No, Music Isn’t Worse Than It Was in the Past

I can’t remember if I’ve written about this before, but I saw some interviews of musicians I respect, which reminded me of this topic. Both bemoaned the current state of music, one of them gloomily predicting the the end boundary-pushing. (This interview was from the 80s.) My sense is that the basis for their assessment stemmed from a comparison with the past. That is, the compared their perception and understanding of the music of the present relative to the music from the past. If this is accurate, I don’t think this is a good way to judge the present. Indeed, I think doing so leads to an erroneous judgments and pessissms.

Now, let me make a few things clear. One, I’m not taking this position because I necessarily think the present moment is filled with great musicians and great music. Instead, I’m basing my position primarily on the way we perceive and understand both the present and the past. The difference, I think, primarily explains why the present seems bleak, relative to the past; and I’m going to explain that in this thread.

(Note: This applies to movies, and I would suspect most other art forms as well.)

The Beatles: Get Back (2021)

This is a thread for the three-part film (streamed on the Disney channel)–The Beatles: Get back, a Peter Jackson documentary, assembling footage from 1969, while the Beatles worked on new songs for a live performance. Eventually, I believe, some or much of the music appeared on Let It Be, and Abbey Road. (Some like “Don’t Let Me Down” may have become a single.)

If I Went Back and Rated Movies I’ve Watched, Here’s the System I’d use.

I’ve been using a 100 point rating system, but I just realized a better system–and I’m not sure why I didn’t realize this much earlier. The system I have in mind is a 50 point rating system. Here’s the breakdown:

50 = all time great/favorite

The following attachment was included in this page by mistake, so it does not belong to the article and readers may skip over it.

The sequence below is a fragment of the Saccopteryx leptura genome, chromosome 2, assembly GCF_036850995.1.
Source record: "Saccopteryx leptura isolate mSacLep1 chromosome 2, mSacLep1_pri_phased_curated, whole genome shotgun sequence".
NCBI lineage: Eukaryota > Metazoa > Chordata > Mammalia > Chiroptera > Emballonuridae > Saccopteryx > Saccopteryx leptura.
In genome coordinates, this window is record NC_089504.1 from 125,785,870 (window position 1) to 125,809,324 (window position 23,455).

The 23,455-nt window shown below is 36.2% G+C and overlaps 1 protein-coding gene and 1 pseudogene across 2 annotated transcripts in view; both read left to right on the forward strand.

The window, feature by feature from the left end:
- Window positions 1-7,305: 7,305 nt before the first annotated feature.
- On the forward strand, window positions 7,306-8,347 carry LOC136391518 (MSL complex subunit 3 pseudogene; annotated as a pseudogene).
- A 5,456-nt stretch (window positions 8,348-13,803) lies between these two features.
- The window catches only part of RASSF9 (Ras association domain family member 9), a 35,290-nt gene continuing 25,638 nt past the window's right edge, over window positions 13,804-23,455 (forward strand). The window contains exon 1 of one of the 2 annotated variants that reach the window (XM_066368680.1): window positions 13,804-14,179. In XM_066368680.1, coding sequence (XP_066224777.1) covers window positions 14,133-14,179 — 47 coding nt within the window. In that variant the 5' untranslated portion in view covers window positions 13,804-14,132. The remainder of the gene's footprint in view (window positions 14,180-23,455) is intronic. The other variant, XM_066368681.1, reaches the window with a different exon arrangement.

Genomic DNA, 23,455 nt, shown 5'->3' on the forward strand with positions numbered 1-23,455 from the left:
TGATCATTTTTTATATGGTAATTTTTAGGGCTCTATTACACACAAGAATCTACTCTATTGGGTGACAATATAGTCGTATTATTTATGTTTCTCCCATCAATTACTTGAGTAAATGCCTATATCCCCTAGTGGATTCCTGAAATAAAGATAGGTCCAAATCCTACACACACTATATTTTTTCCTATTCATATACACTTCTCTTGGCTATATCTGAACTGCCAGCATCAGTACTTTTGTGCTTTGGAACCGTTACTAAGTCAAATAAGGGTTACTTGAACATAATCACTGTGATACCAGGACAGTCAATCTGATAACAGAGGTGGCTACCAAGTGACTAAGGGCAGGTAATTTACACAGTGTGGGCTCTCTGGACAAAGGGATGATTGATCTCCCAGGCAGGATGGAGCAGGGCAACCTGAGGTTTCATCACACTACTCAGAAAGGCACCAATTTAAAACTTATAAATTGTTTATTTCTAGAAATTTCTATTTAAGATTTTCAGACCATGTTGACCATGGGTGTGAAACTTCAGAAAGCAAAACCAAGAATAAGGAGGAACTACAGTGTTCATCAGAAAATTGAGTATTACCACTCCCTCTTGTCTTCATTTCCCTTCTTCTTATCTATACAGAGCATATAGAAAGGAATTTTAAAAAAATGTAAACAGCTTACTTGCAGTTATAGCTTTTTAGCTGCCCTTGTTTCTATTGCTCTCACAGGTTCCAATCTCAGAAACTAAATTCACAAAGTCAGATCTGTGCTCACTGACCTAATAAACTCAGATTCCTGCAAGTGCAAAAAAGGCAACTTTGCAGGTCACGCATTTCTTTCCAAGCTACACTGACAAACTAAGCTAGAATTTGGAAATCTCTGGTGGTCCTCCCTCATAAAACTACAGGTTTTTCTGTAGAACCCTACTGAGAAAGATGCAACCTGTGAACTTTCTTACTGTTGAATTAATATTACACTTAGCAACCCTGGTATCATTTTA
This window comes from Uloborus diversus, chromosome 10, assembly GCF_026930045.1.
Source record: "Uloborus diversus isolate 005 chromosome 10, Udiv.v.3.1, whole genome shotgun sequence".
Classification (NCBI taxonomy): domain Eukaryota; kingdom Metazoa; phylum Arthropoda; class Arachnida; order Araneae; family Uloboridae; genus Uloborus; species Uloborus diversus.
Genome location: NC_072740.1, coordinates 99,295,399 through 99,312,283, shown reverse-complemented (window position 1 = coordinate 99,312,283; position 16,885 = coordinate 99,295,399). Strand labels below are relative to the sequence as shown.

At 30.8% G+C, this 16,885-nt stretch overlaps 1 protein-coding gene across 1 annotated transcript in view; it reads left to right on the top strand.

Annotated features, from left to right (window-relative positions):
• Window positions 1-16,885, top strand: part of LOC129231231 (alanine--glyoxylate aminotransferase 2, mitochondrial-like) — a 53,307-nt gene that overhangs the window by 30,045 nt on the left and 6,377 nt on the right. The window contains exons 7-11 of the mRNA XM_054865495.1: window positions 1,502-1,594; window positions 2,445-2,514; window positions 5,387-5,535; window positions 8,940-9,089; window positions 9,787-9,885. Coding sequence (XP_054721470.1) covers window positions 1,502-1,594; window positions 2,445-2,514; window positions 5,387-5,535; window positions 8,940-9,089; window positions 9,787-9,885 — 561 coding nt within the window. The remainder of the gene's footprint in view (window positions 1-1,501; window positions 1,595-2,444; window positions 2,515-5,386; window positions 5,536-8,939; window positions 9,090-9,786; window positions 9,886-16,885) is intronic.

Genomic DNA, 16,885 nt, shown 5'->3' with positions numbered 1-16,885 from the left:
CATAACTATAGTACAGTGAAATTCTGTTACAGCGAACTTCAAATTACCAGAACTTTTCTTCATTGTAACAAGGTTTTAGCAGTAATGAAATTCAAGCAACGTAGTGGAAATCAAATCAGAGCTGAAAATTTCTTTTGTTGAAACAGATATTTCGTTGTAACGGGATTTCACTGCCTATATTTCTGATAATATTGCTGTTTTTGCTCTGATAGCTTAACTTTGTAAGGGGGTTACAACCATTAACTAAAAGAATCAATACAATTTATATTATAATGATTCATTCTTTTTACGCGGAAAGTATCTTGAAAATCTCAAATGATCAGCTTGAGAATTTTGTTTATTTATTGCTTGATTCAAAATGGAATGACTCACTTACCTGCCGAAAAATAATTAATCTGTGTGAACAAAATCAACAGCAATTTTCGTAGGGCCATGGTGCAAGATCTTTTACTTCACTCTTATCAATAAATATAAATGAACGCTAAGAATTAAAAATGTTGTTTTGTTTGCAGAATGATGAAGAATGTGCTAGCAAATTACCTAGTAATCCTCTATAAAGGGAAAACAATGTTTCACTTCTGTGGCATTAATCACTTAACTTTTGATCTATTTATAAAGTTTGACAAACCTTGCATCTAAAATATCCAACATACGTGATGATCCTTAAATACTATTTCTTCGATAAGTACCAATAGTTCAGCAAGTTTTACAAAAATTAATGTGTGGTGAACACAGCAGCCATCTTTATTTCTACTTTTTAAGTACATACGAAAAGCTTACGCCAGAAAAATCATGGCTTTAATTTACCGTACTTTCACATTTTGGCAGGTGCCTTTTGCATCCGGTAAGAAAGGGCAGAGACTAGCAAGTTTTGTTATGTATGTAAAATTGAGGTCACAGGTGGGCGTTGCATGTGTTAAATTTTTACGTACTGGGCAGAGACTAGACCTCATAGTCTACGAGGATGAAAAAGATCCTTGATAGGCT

45 = great/beloved film

40 = very good/like a lot

35 = good/liked

30 = good, but flawed/problematic

25 = just OK

20 = not good/disliked

15 = bad

10 = very bad

0 = all time worst/disliked

Suggestions for Killing Time Before Watching NFL Gamepass

As you guys know, I watch all the NFL games via Gamepass. To avoid spoilers, I have to avoid learning anything about the games. I don’t get TV stations, so the TV is not an issue. I do have to avoid some internet sites, and, in general, I would prefer staying off the internet, as I may accidentally learn about the games. Additionally, I’d like to find some activity that occupies my mind, since I do get antsy while I wait for the games to appear on Gamepass.

Do you guys have any suggestions? Some movie or TV show recommendations would be welcomed. I have HBO Max for at least a month, so I’m thinking of watching a TV series or movie on that.

Could Movies Featuring the Lower Classes and People of Color be Commercially Successful as Long as They had Strong Stories and Compelling Characters?

Near the end of Thom Anderson’s Los Angeles Plays Itself, neglect of the lower classes and/or people of color in Hollywood movies struck and dismayed me. And I should specify the neglect involves stories and characters that fall outside existing stereotypes–for example, there are Hollywood films that feature the lower class criminals. I would also add that films with the type of characters exist, but my sense is that many are not mainstream movies. Why aren’t there more mainstream films with non-stereotypical minority characters outside of the middle and upper classes tend not to buy the explanation that the audience would be too small. Would it be too hard to create good stories with these type of characters? I find that hard to believe.

To test this, I looked at the AFI top 100 films of all time. Of this list, The Grapes of Wrath seems to be the best fit–although perhaps they can be seen as a more middle class family that is going through hard times. Raging Bull and Rocky may qualify as well. However, what stands out to me is that violence seems to be a critical component. That is, a mainstream film can feature lower class characters, but they and their stories must generally involve action and/or violence.

Midnight Cowboy is there, but I’d argue the lower class character (if he is a part of the lower class) falls within accepted stereotypes–i.e., the poor are criminals or social deviants.

Can anyone think of good mainstream films that featured non-stereotypical characters, non-white characters, primarily from the lower classes?

Movie Scenes That Brought the House Down

Edgar Wright tweeted a request for examples of situations where the audience reacted strongly, and collectively to a movie scene. He mentioned the scene in A Fatal Attraction, when Anne Archer’s character tells the Glenn Close character, “If you come near my family again, I’ll kill you.” He said the audience applauded. I know I have experienced this a few times, but none come to mind right now. I must say that for much of the last twenty years, I have don’t often see movies with a large audience. I think it’s been so long that I can’t remember these moments, which is kinda sad, man.

You can see some suggestions in the thread here: